He stopped his horse about thirty yards from the fight. A coach was stopped. A coach if not of royalty was certainly of some wealthy lord. Four guards and two what were surely thieves lay on the ground. Four thieves and no guards were left standing. He would have followed them until he could have gained some advantage, but they pulled a lady from the coach. Four against one was not good odds he knew but he had little choice. This battle must be short. He must win quickly or lose. Two against four you stood back to back and waited for a mistake to be made. One against four. he must hope the guards had done some damage to those still standing.
He took a deep breath, drew his sword and spurred his horse toward the four men. He had too much ground to cover to catch them completely by surprise but did catch them before they could organize. He aimed toward two of the thieves that were standing close together. He faked and made them raise their shields and then bent very low and cut their legs from under them. But not without cost, one thief fell toward him knocking him from his horse. All would have been lost for he lost his sword and shield, but his horse swerved and knocked over the closer of the two men left standing. This gave the knight time to recover and get ready for the attack. The battle was fierce but short. The knight prevailed as right should always do. The lady was safe and the thieves dead, but the knight was badly wounded.
The knight went to his knee and then lay down, but before his head could touch the ground the lady had it cradled in her arms. Their eyes met and in the same instant they caught their breath and memories of parting so long ago filled their thoughts. In the dark shadows of a garden with a million stars overhead they had said goodbye. She was the only thing in life he would have given up his honor for, but he loved her too much to see her give up hers. He had always been at the center of her love, a love so great she would let him go rather than see him dishonored. Neither could speak, he because of his mortal wounds, she because of the tears that filled her.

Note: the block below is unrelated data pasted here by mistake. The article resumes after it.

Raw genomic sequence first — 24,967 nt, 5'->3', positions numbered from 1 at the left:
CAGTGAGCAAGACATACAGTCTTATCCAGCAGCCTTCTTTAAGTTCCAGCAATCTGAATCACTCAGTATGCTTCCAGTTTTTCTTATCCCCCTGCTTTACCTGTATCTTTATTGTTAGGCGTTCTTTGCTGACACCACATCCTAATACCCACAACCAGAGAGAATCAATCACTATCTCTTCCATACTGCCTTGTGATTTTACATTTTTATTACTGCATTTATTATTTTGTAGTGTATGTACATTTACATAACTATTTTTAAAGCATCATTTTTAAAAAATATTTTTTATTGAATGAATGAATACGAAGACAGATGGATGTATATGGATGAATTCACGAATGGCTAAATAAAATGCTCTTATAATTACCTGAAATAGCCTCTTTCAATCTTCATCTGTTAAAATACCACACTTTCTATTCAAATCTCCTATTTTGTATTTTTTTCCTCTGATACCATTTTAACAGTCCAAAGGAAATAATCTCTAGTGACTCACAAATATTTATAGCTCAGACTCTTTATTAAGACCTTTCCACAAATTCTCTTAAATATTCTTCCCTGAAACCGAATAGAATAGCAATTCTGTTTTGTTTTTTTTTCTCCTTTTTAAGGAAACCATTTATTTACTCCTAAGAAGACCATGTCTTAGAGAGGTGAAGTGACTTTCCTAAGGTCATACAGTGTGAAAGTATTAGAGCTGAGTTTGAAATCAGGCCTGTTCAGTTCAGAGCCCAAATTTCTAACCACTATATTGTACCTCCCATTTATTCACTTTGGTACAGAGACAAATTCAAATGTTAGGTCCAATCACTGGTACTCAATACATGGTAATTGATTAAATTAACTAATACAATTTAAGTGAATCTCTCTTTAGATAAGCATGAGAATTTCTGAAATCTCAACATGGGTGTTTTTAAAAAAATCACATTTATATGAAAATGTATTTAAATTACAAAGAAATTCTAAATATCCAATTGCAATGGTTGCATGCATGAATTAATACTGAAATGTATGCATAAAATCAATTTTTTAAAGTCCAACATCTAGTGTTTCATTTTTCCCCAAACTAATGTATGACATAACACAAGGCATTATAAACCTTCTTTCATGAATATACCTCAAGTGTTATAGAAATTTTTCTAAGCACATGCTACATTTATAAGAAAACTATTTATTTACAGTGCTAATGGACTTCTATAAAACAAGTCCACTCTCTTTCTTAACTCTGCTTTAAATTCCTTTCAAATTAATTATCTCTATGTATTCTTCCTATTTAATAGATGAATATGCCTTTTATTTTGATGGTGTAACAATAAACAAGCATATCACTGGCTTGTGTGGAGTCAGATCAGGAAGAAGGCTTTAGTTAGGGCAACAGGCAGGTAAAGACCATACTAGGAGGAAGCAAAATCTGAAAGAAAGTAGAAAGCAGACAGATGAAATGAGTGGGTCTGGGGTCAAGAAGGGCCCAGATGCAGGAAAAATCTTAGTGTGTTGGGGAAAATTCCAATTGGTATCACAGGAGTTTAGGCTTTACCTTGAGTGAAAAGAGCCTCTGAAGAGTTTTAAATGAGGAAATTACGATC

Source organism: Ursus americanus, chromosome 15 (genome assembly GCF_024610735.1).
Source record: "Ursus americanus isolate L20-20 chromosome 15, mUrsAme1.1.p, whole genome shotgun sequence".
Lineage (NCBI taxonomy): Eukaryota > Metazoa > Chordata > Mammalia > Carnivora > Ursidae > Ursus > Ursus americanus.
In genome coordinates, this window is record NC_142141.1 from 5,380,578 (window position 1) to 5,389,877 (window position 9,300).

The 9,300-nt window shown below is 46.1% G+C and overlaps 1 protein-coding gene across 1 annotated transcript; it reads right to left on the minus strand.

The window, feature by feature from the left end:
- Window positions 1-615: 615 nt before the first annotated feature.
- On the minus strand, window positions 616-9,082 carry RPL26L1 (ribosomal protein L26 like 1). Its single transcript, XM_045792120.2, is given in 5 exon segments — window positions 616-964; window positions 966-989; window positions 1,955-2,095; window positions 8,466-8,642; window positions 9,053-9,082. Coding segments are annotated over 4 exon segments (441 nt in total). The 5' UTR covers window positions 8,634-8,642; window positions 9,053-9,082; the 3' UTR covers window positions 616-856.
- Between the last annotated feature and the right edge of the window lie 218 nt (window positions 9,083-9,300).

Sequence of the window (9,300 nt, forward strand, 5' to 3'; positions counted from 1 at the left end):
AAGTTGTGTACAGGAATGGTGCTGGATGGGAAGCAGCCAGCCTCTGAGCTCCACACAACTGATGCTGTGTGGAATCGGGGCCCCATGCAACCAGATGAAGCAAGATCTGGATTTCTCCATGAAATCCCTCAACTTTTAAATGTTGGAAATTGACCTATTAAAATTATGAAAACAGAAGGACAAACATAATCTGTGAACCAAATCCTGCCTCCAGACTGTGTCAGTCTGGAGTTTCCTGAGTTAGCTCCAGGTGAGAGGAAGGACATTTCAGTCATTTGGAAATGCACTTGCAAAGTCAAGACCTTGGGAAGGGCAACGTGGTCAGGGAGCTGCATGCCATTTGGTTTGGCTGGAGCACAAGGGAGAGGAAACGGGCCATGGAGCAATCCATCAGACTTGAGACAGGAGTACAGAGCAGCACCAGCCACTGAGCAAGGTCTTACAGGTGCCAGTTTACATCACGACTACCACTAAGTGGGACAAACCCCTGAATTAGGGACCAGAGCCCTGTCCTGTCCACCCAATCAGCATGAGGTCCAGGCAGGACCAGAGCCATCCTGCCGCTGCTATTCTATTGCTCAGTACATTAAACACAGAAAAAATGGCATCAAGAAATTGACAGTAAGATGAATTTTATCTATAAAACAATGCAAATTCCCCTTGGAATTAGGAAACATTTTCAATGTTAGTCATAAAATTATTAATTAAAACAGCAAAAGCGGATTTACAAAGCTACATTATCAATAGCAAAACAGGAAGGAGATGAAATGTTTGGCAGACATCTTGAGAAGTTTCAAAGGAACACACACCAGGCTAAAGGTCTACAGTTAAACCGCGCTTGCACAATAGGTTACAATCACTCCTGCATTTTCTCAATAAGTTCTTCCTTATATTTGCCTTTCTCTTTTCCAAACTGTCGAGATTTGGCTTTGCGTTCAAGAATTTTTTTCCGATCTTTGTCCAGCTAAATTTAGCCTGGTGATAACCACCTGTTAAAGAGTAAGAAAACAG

He studied her face. It was older now, with lines around her mouth from years of smiles and laughter. She had been happy. He was glad. An emerald green scarf was around her neck as he had remembered it long ago.
She kissed him now. The first time their lips had ever touched, but a thing they had seen in a thousand dreams. He smiled as best he could. No man can choose his death but if he could, a cold day, a battle won; in the arms of the one he loved were his final thoughts.
As he took his final breath her heart skipped a beat then two and then ceased to beat at all. For in that garden long ago when she had given him her scarf, their hands had briefly touched and in that touch their hearts had begun to beat as one. His heart had stopped because of wounds of battle, hers because it could not go on without its mate.
They were found that way, the knight in the arms of the lady, both with a peaceful smile upon their face. In the years to come that spot was ever known for the emerald green clover that bloomed crimson year round.
They laid her to rest in a white silk dress. In her hand was a book of poems with a small-cherished flower pressed between its pages. It was picked one night long ago lit only by a million silvery stars.
They buried the knight in a place of honor under a large oak tree, with his sword, his shield and a small ivory box that contained an emerald green scarf. It would be beside his heart forever.